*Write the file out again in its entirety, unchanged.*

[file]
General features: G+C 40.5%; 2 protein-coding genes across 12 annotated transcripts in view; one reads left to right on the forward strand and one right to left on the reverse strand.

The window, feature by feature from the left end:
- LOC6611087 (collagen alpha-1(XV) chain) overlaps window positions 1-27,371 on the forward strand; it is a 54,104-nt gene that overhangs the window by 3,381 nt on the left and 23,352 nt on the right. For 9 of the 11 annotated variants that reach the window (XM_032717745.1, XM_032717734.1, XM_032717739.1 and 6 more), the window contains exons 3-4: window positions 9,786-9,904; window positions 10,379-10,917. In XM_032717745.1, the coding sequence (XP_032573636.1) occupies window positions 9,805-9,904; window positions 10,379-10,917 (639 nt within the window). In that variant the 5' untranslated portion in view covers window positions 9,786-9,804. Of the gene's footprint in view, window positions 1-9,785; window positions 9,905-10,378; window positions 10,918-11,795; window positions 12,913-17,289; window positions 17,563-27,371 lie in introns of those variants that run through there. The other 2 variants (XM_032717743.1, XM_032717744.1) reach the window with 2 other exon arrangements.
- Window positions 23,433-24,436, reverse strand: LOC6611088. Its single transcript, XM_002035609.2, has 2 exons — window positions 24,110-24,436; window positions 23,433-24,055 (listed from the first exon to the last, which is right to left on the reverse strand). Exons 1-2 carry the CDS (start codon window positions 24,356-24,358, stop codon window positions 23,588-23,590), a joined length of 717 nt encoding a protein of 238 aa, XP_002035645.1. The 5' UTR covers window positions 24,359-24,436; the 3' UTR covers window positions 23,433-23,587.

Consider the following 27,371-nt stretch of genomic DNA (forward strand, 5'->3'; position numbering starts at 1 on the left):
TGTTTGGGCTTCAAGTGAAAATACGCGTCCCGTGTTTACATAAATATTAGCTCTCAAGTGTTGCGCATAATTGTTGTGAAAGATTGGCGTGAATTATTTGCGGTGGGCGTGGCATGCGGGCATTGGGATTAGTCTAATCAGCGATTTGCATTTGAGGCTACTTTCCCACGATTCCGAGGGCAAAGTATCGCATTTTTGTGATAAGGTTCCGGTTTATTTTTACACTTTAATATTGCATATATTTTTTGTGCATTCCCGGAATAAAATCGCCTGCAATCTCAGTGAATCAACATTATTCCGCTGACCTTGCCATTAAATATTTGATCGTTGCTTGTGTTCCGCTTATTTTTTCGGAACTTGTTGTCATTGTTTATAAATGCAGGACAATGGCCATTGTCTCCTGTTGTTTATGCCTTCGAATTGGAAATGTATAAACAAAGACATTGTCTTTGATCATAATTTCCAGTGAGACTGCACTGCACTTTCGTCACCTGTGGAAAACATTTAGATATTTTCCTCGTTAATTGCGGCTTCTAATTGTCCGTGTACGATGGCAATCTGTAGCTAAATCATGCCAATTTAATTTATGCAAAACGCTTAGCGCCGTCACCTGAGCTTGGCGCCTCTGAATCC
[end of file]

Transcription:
General features: G+C 40.5%; 2 protein-coding genes across 12 annotated transcripts in view; one reads left to right on the forward strand and one right to left on the reverse strand.

The window, feature by feature from the left end:
- LOC6611087 (collagen alpha-1(XV) chain) overlaps window positions 1-27,371 on the forward strand; it is a 54,104-nt gene that overhangs the window by 3,381 nt on the left and 23,352 nt on the right. For 9 of the 11 annotated variants that reach the window (XM_032717745.1, XM_032717734.1, XM_032717739.1 and 6 more), the window contains exons 3-4: window positions 9,786-9,904; window positions 10,379-10,917. In XM_032717745.1, the coding sequence (XP_032573636.1) occupies window positions 9,805-9,904; window positions 10,379-10,917 (639 nt within the window). In that variant the 5' untranslated portion in view covers window positions 9,786-9,804. Of the gene's footprint in view, window positions 1-9,785; window positions 9,905-10,378; window positions 10,918-11,795; window positions 12,913-17,289; window positions 17,563-27,371 lie in introns of those variants that run through there. The other 2 variants (XM_032717743.1, XM_032717744.1) reach the window with 2 other exon arrangements.
- Window positions 23,433-24,436, reverse strand: LOC6611088. Its single transcript, XM_002035609.2, has 2 exons — window positions 24,110-24,436; window positions 23,433-24,055 (listed from the first exon to the last, which is right to left on the reverse strand). Exons 1-2 carry the CDS (start codon window positions 24,356-24,358, stop codon window positions 23,588-23,590), a joined length of 717 nt encoding a protein of 238 aa, XP_002035645.1. The 5' UTR covers window positions 24,359-24,436; the 3' UTR covers window positions 23,433-23,587.

Consider the following 27,371-nt stretch of genomic DNA (forward strand, 5'->3'; position numbering starts at 1 on the left):
TGTTTGGGCTTCAAGTGAAAATACGCGTCCCGTGTTTACATAAATATTAGCTCTCAAGTGTTGCGCATAATTGTTGTGAAAGATTGGCGTGAATTATTTGCGGTGGGCGTGGCATGCGGGCATTGGGATTAGTCTAATCAGCGATTTGCATTTGAGGCTACTTTCCCACGATTCCGAGGGCAAAGTATCGCATTTTTGTGATAAGGTTCCGGTTTATTTTTACACTTTAATATTGCATATATTTTTTGTGCATTCCCGGAATAAAATCGCCTGCAATCTCAGTGAATCAACATTATTCCGCTGACCTTGCCATTAAATATTTGATCGTTGCTTGTGTTCCGCTTATTTTTTCGGAACTTGTTGTCATTGTTTATAAATGCAGGACAATGGCCATTGTCTCCTGTTGTTTATGCCTTCGAATTGGAAATGTATAAACAAAGACATTGTCTTTGATCATAATTTCCAGTGAGACTGCACTGCACTTTCGTCACCTGTGGAAAACATTTAGATATTTTCCTCGTTAATTGCGGCTTCTAATTGTCCGTGTACGATGGCAATCTGTAGCTAAATCATGCCAATTTAATTTATGCAAAACGCTTAGCGCCGTCACCTGAGCTTGGCGCCTCTGAATCC